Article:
Few consumers are aware of the economic forces behind the production of meat, fish, eggs, and dairy. Yet omnivore and herbivore alike, the forces of meatonomics affect us in many ways. Most importantly, we’ve lost the ability to decide for ourselves what – and how much – to eat. Those decisions are made for us by animal food producers who control our buying choices with artificially-low prices, misleading messaging, and heavy control over legislation and regulation. Learn how and why they do it and how you can respond. Written in a clear and accessible style, Meatonomics provides vital insight into how the economics of animal food production influence our spending, eating, health, prosperity, and longevity. Meatonomics is the first book to add up the huge “externalized” costs that the animal food system imposes on taxpayers, animals and the environment, and it finds these costs total about $414 billion yearly. With yearly retail sales of around $250 billion, that means that for every $1 of product they sell, meat and dairy producers impose almost $2 in hidden costs on the rest of us. But if producers were forced to internalize these costs, a $4 Big Mac would cost about $11.
Looks at the economics of animal food production through an examination of meat consumption's effects on personal health, the environment, and animal welfare and the animal food industry's control over legislation and regulation.
The Meaty Truth is an eye-opening look at the massive problems caused by the American population’s food supply. Water, meat, and milk and other dairy products are filled with toxins, antibiotics, untested growth hormones, ammonia, and animal pus and manure. The current conditions of the food production industry must drastically improve, and until they do, it is absolutely vital to monitor what you eat. Castle and Goodman take a hard-hitting look at what America is putting into its food, the negative effects this has on the world, and the best ways to make healthy, informed decisions about eating. As the antibiotic age ends, the rise of pandemic diseases is approaching. Approximately half of the illnesses that claim American lives today are related to what we eat, and our health-care system is focused on treating the sick, not preventing illnesses from occurring. To fix our health problems, to continue feeding the world’s ever-growing population, and to save our planet from ecological destruction, we can no longer avoid making changes to how American meat and dairy are produced. This guide is easy to read, applicable to anyone’s lifestyle, and impossible to put down.
A few years ago, Marta Zaraska's mother decided to go vegetarian after stumbling upon an article on the health risks of eating meat. Her resolve lasted about a fortnight before the juicy hams and the creamy pâtés began creeping back into her refrigerator. Prodded to explain her lapse, she replied, “I like meat, I eat it, end of story.” Many of us have had a similar experience. What makes us crave animal protein, and what makes it so hard to give up? And if all the studies are correct, and consuming meat is truly unhealthy for us, why didn't evolution turn us all into vegetarians in the first place? In Meathooked, Zaraska explores what she calls the “meat puzzle”: our love of meat, despite its harmful effects. Scientific journals overflow with reports of red meat raising the risk of certain cancers; each hamburger contributes as much to global warming as does driving a car 320 miles; and the horrors of industrial meat production are now well-known. None of these facts have prompted us to give up our hamburgers and steaks. On the contrary, meat consumption has only increased over the past decades. Taking the reader to India's unusual steakhouses, animal sacrifices at temples in Benin, and labs in Pennsylvania where meat is being grown in petri dishes, Zaraska examines the history and future of meat and meat-eating, showing that while our increasing consumption of meat can be attributed in part to the power of the meat industry and the policies of our governments, the main “hooks” that keep us addicted to meat are much older: genes and culture. An original and thought-provoking exploration of carnivorousness, Meathooked explains one of the most enduring features of human civilization—and why meat-eating will continue to shape our bodies and our world into the foreseeable future.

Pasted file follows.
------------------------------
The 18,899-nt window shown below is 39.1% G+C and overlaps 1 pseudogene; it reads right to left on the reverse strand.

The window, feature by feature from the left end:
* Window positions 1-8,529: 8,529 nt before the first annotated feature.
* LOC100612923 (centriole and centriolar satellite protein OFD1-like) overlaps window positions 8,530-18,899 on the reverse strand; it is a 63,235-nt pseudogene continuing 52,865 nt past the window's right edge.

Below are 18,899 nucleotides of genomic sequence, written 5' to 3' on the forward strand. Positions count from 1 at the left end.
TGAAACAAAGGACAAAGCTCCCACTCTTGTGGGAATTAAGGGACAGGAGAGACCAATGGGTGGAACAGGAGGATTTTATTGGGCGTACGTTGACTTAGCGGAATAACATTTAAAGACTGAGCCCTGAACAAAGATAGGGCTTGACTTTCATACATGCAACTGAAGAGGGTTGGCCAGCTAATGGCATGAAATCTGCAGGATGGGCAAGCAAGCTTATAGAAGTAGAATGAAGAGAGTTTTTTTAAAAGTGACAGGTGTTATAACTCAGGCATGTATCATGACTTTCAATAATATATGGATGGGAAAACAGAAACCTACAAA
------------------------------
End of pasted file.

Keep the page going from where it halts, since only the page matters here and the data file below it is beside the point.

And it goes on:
No matter where we work or what we do, there is no stopping the fact that, at some point in our lives, we will encounter a crisis. How an individual responsible for dealing with these types of situations reacts is ultimately the deciding factor as to whether or not they come out safely on the other side. Crisis Management: The Art of Success and Failure focuses on different types of crises, symptoms, and models that recurrently threaten business and political environments. Pulling from no better teacher than history itself, Crisis Management is broken into 30 case studies that provide analysis and theoretical approaches that explore both successful and unsuccessful examples of management in the midst of crisis. While focusing primarily on business and politics, Crisis Management is a powerful tool for all readers who wish to understand how to better tackle crises when they arise. Learning how to remain calm and deal with critical situations is a skill that can be learned and mastered.